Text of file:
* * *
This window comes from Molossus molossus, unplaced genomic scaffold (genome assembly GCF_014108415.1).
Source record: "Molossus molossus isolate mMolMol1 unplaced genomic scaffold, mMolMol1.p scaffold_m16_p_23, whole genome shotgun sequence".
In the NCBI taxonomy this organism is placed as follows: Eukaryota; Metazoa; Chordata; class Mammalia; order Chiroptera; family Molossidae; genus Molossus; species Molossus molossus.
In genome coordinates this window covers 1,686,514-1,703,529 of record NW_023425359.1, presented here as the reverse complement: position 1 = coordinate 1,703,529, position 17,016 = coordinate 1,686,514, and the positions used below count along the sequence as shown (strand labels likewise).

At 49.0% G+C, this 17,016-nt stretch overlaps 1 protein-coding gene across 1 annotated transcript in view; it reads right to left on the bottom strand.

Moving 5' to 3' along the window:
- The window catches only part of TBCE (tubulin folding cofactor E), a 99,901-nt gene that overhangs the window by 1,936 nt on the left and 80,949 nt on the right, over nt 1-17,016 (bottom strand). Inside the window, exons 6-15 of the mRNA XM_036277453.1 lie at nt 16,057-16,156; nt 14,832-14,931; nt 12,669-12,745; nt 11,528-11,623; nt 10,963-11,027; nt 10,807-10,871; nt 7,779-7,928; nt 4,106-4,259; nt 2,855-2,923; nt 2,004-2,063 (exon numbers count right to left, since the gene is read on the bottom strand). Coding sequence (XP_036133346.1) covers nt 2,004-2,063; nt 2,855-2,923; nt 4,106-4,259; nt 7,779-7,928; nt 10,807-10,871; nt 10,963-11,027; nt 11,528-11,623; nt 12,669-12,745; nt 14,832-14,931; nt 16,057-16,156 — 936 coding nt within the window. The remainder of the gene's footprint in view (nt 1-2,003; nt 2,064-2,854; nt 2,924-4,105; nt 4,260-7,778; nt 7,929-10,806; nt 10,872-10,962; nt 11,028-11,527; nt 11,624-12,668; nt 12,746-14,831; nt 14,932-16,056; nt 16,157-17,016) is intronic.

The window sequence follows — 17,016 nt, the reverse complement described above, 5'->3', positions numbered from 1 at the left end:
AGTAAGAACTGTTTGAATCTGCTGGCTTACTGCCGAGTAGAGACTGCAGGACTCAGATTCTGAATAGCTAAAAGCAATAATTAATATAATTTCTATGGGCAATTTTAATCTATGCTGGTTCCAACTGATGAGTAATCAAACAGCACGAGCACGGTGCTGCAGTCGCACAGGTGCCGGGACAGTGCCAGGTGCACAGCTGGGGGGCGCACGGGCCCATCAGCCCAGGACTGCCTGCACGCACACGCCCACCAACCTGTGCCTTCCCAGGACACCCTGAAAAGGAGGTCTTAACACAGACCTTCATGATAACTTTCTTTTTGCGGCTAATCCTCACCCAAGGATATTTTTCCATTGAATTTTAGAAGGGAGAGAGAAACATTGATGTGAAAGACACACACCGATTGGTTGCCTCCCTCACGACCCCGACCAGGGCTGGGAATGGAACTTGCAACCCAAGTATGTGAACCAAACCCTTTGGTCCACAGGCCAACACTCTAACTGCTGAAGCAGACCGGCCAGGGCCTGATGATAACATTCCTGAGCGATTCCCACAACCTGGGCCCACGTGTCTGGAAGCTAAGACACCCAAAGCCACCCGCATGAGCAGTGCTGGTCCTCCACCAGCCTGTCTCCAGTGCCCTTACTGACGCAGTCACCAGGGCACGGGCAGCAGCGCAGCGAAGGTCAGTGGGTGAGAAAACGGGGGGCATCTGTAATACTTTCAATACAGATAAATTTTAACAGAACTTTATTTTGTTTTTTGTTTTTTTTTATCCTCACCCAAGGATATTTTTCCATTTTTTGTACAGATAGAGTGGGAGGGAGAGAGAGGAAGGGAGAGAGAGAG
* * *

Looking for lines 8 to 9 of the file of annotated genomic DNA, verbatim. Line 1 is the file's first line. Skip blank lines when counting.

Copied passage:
The window sequence follows — 17,016 nt, the reverse complement described above, 5'->3', positions numbered from 1 at the left end:
AGTAAGAACTGTTTGAATCTGCTGGCTTACTGCCGAGTAGAGACTGCAGGACTCAGATTCTGAATAGCTAAAAGCAATAATTAATATAATTTCTATGGGCAATTTTAATCTATGCTGGTTCCAACTGATGAGTAATCAAACAGCACGAGCACGGTGCTGCAGTCGCACAGGTGCCGGGACAGTGCCAGGTGCACAGCTGGGGGGCGCACGGGCCCATCAGCCCAGGACTGCCTGCACGCACACGCCCACCAACCTGTGCCTTCCCAGGACACCCTGAAAAGGAGGTCTTAACACAGACCTTCATGATAACTTTCTTTTTGCGGCTAATCCTCACCCAAGGATATTTTTCCATTGAATTTTAGAAGGGAGAGAGAAACATTGATGTGAAAGACACACACCGATTGGTTGCCTCCCTCACGACCCCGACCAGGGCTGGGAATGGAACTTGCAACCCAAGTATGTGAACCAAACCCTTTGGTCCACAGGCCAACACTCTAACTGCTGAAGCAGACCGGCCAGGGCCTGATGATAACATTCCTGAGCGATTCCCACAACCTGGGCCCACGTGTCTGGAAGCTAAGACACCCAAAGCCACCCGCATGAGCAGTGCTGGTCCTCCACCAGCCTGTCTCCAGTGCCCTTACTGACGCAGTCACCAGGGCACGGGCAGCAGCGCAGCGAAGGTCAGTGGGTGAGAAAACGGGGGGCATCTGTAATACTTTCAATACAGATAAATTTTAACAGAACTTTATTTTGTTTTTTGTTTTTTTTTATCCTCACCCAAGGATATTTTTCCATTTTTTGTACAGATAGAGTGGGAGGGAGAGAGAGGAAGGGAGAGAGAGAG